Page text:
WASHINGTON — Barack Obama is leading a "significant" change in US policy towards global warming, Nobel Peace Prize winner Al Gore said, days ahead of the US president's trip to the global climate summit in Copenhagen.
The White House said that Obama would be in Copenhagen on December 9 to offer to curb US emissions by 17 percent from 2005 levels by 2020, the first US plan to cut carbon emissions.
Gore, who won his Nobel in 2007 for work on climate change, said that Obama "took an important step" by announcing he would attend the Copenhagen talks.
"This action is another example of the significant change in policy on the climate crisis," said Gore on Wednesday.
"Those who feared that the United States had abdicated its global responsibility should take hope from these actions and work towards completing a strong operational agreement next month in Copenhagen and guidelines for negotiators to complete their work next year on a comprehensive treaty," he said.
Gore was US vice president to Democrat Bill Clinton from January 1993 to January 2001.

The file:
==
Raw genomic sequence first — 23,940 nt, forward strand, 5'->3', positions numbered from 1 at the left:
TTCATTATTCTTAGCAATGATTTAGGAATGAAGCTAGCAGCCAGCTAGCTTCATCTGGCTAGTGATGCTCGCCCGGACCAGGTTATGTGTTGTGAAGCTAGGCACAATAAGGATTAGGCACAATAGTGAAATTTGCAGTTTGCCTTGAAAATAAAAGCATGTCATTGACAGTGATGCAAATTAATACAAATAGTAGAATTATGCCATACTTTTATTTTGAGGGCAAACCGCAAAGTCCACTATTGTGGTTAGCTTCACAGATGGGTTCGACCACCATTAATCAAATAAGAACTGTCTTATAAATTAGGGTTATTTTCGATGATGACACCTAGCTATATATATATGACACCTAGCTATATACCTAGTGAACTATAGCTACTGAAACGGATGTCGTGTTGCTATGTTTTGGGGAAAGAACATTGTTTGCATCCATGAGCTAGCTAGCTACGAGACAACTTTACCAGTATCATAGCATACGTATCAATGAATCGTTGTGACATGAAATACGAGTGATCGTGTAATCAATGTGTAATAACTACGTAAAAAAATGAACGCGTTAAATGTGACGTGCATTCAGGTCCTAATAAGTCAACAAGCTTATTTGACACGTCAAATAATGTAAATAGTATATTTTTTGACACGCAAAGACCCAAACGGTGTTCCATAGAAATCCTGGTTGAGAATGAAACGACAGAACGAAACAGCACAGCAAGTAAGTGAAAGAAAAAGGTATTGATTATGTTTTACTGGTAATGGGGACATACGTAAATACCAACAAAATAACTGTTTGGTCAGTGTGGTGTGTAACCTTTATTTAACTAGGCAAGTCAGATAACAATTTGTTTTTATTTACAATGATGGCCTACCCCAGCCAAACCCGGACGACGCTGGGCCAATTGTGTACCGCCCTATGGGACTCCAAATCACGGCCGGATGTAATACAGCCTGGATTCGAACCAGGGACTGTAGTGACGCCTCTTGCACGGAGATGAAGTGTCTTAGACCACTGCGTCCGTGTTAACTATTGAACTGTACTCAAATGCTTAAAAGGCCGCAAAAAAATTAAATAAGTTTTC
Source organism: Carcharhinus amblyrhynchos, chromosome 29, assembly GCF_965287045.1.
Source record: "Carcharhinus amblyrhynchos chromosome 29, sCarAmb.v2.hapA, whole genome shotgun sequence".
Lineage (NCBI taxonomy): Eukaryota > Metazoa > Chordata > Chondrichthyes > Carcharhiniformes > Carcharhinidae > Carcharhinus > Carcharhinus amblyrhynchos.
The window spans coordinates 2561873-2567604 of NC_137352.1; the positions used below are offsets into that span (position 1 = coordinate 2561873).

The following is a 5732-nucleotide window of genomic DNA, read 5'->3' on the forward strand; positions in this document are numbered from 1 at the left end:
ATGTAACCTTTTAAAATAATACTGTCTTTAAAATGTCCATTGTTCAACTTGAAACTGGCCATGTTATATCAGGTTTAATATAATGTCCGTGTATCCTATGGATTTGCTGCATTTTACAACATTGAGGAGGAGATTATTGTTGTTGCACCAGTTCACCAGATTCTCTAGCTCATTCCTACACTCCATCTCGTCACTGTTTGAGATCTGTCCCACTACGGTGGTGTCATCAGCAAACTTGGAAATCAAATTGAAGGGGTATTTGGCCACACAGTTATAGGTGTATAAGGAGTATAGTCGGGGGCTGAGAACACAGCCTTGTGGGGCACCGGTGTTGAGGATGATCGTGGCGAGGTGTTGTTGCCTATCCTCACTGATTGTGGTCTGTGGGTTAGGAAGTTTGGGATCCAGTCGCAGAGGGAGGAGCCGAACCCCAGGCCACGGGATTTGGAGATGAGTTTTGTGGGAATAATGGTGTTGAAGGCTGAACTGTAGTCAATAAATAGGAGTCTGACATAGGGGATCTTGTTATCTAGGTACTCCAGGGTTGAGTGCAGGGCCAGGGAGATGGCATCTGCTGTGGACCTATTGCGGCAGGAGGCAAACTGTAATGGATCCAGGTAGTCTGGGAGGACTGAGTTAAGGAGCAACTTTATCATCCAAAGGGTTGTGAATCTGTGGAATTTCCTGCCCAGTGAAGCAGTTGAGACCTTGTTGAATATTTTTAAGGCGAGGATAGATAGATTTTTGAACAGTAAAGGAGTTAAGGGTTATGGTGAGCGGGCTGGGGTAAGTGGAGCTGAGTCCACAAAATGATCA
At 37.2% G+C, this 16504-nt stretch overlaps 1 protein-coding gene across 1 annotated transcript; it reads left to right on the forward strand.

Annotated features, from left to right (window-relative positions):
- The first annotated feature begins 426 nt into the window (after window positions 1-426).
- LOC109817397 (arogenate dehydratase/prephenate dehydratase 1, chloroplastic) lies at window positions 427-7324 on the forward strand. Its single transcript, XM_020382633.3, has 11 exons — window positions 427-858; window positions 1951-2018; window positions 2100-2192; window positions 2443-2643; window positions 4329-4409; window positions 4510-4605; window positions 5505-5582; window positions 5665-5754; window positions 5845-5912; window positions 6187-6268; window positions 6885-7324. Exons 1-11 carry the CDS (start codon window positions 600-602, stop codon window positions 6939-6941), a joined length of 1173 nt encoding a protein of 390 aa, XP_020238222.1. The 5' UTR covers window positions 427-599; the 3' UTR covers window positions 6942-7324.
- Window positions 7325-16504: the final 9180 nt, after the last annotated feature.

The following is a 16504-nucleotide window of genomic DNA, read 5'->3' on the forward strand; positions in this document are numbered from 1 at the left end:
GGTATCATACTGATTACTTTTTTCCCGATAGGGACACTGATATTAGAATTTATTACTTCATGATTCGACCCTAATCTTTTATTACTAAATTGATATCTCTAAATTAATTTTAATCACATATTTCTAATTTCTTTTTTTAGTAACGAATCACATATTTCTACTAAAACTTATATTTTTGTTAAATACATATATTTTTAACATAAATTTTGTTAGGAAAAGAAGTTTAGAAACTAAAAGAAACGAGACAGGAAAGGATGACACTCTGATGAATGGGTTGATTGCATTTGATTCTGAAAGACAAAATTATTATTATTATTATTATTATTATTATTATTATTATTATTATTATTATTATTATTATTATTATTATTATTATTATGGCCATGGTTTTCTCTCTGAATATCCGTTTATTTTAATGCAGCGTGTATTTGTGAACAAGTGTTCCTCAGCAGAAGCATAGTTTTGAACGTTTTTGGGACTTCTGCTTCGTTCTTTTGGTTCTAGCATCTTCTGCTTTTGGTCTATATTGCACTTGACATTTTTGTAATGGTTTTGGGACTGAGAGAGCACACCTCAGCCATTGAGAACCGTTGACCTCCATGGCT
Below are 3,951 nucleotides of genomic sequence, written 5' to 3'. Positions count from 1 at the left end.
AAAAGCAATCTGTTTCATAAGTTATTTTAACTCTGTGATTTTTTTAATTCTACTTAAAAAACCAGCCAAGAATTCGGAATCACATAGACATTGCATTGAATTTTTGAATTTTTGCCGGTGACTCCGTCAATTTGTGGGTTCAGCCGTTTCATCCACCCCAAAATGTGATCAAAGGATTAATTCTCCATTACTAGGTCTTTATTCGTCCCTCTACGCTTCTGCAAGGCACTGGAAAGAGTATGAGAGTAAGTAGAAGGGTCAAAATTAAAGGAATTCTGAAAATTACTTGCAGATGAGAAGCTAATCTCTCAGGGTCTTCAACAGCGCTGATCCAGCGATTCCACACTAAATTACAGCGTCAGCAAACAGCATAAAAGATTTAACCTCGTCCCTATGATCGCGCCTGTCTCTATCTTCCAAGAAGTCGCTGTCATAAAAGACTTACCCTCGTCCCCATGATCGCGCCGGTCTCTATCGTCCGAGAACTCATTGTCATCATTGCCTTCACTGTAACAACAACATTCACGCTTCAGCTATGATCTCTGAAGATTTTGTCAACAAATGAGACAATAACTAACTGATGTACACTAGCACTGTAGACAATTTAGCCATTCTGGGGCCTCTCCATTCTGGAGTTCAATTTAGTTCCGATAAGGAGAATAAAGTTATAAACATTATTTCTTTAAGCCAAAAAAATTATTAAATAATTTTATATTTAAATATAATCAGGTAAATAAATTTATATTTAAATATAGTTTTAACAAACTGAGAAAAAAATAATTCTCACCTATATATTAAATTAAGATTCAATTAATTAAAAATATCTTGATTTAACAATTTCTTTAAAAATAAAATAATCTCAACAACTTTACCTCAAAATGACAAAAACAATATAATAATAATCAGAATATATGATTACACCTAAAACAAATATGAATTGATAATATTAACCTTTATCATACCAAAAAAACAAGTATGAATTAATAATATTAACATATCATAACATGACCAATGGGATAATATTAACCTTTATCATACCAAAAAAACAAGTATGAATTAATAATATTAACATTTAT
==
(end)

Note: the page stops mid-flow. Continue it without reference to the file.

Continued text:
Gore's statement was in a White House press release that included praise for the president from members of Congress, business and environmental groups.
The former vice president said he hoped the US Senate will support Obama "and move quickly to pass climate and energy legislation early next year in order to ensure that the world moves toward speedy solutions for the climate crisis."
Gore, the 2000 Democratic Party White House contender -- he lost to Republican George W. Bush -- also starred in "An Inconvenient Truth," a film on global warming that won the 2007 Oscar for best documentary feature.
Among those commenting in the White House release was the chairman of the powerful Senate Foreign Relations Committee and 2004 Democratic Party presidential candidate John Kerry, who said Obama's proposal "could be one hell of a global game changer with big reverberations here at home."
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